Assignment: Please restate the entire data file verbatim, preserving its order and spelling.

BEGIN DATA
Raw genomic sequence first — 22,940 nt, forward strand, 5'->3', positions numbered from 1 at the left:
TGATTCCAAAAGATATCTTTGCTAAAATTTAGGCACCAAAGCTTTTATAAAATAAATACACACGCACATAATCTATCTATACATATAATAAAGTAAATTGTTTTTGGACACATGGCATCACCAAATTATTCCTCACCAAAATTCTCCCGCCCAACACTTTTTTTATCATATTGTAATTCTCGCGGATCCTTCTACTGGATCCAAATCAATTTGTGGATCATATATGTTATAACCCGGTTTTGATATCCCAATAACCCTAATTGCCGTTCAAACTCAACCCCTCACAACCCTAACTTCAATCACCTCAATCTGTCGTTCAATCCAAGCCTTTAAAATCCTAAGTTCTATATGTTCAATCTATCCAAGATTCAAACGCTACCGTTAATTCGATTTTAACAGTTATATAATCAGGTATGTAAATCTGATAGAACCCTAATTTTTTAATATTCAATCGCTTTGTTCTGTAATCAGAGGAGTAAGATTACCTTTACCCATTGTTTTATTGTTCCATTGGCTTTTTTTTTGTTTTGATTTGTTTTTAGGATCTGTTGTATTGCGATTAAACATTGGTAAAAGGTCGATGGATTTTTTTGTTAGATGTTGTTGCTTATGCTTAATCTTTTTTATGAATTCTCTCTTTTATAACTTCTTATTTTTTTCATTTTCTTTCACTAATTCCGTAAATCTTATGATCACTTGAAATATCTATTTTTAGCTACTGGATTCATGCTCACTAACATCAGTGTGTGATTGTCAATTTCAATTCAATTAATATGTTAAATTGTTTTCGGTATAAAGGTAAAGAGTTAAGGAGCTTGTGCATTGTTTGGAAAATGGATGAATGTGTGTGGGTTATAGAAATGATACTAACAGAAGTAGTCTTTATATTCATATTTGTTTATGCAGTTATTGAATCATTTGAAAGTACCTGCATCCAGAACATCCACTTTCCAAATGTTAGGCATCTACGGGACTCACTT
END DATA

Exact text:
Raw genomic sequence first — 22,940 nt, forward strand, 5'->3', positions numbered from 1 at the left:
TGATTCCAAAAGATATCTTTGCTAAAATTTAGGCACCAAAGCTTTTATAAAATAAATACACACGCACATAATCTATCTATACATATAATAAAGTAAATTGTTTTTGGACACATGGCATCACCAAATTATTCCTCACCAAAATTCTCCCGCCCAACACTTTTTTTATCATATTGTAATTCTCGCGGATCCTTCTACTGGATCCAAATCAATTTGTGGATCATATATGTTATAACCCGGTTTTGATATCCCAATAACCCTAATTGCCGTTCAAACTCAACCCCTCACAACCCTAACTTCAATCACCTCAATCTGTCGTTCAATCCAAGCCTTTAAAATCCTAAGTTCTATATGTTCAATCTATCCAAGATTCAAACGCTACCGTTAATTCGATTTTAACAGTTATATAATCAGGTATGTAAATCTGATAGAACCCTAATTTTTTAATATTCAATCGCTTTGTTCTGTAATCAGAGGAGTAAGATTACCTTTACCCATTGTTTTATTGTTCCATTGGCTTTTTTTTTGTTTTGATTTGTTTTTAGGATCTGTTGTATTGCGATTAAACATTGGTAAAAGGTCGATGGATTTTTTTGTTAGATGTTGTTGCTTATGCTTAATCTTTTTTATGAATTCTCTCTTTTATAACTTCTTATTTTTTTCATTTTCTTTCACTAATTCCGTAAATCTTATGATCACTTGAAATATCTATTTTTAGCTACTGGATTCATGCTCACTAACATCAGTGTGTGATTGTCAATTTCAATTCAATTAATATGTTAAATTGTTTTCGGTATAAAGGTAAAGAGTTAAGGAGCTTGTGCATTGTTTGGAAAATGGATGAATGTGTGTGGGTTATAGAAATGATACTAACAGAAGTAGTCTTTATATTCATATTTGTTTATGCAGTTATTGAATCATTTGAAAGTACCTGCATCCAGAACATCCACTTTCCAAATGTTAGGCATCTACGGGACTCACTT